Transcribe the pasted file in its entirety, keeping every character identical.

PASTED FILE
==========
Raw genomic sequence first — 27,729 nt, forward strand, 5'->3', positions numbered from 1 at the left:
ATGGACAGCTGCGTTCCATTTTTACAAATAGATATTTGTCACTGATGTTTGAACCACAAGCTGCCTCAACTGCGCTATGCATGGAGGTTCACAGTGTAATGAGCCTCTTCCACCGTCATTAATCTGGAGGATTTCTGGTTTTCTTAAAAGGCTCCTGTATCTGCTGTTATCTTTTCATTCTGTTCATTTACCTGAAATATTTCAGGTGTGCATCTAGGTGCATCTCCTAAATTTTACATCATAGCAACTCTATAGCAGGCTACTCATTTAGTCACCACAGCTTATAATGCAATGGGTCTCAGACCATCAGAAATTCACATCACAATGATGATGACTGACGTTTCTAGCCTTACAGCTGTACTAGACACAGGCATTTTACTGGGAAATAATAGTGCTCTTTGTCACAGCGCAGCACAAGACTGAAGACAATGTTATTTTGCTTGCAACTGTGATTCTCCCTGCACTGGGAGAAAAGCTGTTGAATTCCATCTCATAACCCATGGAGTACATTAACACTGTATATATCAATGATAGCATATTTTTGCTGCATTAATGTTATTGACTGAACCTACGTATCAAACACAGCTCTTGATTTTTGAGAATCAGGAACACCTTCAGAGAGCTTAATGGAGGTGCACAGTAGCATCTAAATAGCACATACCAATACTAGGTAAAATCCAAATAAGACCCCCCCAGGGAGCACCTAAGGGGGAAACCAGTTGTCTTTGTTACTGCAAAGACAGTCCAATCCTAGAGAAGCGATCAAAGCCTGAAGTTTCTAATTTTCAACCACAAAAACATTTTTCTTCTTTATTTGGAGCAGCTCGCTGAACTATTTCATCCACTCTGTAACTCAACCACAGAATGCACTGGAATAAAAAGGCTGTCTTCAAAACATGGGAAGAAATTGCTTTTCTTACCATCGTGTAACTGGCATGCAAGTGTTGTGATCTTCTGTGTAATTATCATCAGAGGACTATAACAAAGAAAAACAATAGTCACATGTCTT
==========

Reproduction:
Raw genomic sequence first — 27,729 nt, forward strand, 5'->3', positions numbered from 1 at the left:
ATGGACAGCTGCGTTCCATTTTTACAAATAGATATTTGTCACTGATGTTTGAACCACAAGCTGCCTCAACTGCGCTATGCATGGAGGTTCACAGTGTAATGAGCCTCTTCCACCGTCATTAATCTGGAGGATTTCTGGTTTTCTTAAAAGGCTCCTGTATCTGCTGTTATCTTTTCATTCTGTTCATTTACCTGAAATATTTCAGGTGTGCATCTAGGTGCATCTCCTAAATTTTACATCATAGCAACTCTATAGCAGGCTACTCATTTAGTCACCACAGCTTATAATGCAATGGGTCTCAGACCATCAGAAATTCACATCACAATGATGATGACTGACGTTTCTAGCCTTACAGCTGTACTAGACACAGGCATTTTACTGGGAAATAATAGTGCTCTTTGTCACAGCGCAGCACAAGACTGAAGACAATGTTATTTTGCTTGCAACTGTGATTCTCCCTGCACTGGGAGAAAAGCTGTTGAATTCCATCTCATAACCCATGGAGTACATTAACACTGTATATATCAATGATAGCATATTTTTGCTGCATTAATGTTATTGACTGAACCTACGTATCAAACACAGCTCTTGATTTTTGAGAATCAGGAACACCTTCAGAGAGCTTAATGGAGGTGCACAGTAGCATCTAAATAGCACATACCAATACTAGGTAAAATCCAAATAAGACCCCCCCAGGGAGCACCTAAGGGGGAAACCAGTTGTCTTTGTTACTGCAAAGACAGTCCAATCCTAGAGAAGCGATCAAAGCCTGAAGTTTCTAATTTTCAACCACAAAAACATTTTTCTTCTTTATTTGGAGCAGCTCGCTGAACTATTTCATCCACTCTGTAACTCAACCACAGAATGCACTGGAATAAAAAGGCTGTCTTCAAAACATGGGAAGAAATTGCTTTTCTTACCATCGTGTAACTGGCATGCAAGTGTTGTGATCTTCTGTGTAATTATCATCAGAGGACTATAACAAAGAAAAACAATAGTCACATGTCTT